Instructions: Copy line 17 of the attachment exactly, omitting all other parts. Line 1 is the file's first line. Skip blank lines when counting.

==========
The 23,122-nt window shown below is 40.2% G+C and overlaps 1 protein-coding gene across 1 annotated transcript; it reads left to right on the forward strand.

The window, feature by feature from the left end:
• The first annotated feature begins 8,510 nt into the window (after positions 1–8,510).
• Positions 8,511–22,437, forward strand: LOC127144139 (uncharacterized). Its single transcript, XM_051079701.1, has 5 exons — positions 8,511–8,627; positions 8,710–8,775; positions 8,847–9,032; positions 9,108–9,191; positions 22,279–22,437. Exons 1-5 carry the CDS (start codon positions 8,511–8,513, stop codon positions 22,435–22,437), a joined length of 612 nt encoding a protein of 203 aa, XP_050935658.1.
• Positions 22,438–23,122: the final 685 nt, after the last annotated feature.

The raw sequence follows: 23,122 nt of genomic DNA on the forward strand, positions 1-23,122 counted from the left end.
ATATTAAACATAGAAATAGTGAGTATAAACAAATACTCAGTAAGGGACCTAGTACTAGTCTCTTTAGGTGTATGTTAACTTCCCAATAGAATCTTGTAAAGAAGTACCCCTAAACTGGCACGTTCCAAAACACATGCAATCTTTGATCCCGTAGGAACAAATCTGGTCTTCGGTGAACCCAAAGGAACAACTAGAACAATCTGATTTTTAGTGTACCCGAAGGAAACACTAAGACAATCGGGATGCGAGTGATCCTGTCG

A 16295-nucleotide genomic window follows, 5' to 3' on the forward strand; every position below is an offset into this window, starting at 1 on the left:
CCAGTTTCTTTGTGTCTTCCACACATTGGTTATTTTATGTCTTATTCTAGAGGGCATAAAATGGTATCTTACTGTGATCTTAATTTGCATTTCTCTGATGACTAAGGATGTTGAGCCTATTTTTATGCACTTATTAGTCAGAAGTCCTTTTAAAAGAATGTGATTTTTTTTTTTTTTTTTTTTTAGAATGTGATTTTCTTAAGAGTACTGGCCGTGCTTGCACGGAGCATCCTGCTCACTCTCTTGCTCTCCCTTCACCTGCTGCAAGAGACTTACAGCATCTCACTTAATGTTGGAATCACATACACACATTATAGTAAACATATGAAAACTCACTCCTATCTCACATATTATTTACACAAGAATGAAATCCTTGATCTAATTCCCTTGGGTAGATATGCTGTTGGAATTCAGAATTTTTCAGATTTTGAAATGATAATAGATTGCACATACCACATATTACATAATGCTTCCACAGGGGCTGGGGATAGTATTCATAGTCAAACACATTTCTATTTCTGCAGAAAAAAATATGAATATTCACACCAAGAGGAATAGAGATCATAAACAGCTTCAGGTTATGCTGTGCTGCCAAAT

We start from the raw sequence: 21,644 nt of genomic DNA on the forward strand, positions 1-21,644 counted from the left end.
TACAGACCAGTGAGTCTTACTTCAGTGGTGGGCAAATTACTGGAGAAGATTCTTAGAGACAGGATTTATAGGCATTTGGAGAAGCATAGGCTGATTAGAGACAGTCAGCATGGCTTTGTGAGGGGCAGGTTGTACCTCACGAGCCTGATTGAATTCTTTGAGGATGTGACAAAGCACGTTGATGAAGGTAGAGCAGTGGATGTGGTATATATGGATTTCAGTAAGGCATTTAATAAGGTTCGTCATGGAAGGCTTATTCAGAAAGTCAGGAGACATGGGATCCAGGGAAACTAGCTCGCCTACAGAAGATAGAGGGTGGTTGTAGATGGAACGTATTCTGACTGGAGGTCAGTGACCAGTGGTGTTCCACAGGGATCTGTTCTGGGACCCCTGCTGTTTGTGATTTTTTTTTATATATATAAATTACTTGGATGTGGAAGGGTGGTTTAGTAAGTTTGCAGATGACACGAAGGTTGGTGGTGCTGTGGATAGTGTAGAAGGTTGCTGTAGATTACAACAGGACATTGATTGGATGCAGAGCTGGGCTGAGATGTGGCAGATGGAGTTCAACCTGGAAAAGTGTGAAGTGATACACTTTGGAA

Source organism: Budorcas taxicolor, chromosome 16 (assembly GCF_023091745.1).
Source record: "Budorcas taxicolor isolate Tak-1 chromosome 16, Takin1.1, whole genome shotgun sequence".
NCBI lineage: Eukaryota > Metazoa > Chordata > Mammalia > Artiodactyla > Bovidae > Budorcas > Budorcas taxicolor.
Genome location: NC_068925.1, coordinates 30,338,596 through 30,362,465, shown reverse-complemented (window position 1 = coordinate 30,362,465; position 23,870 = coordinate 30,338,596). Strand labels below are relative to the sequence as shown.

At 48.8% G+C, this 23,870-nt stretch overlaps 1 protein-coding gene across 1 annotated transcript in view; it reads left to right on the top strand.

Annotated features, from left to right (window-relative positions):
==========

Annotated features, from left to right (window-relative positions):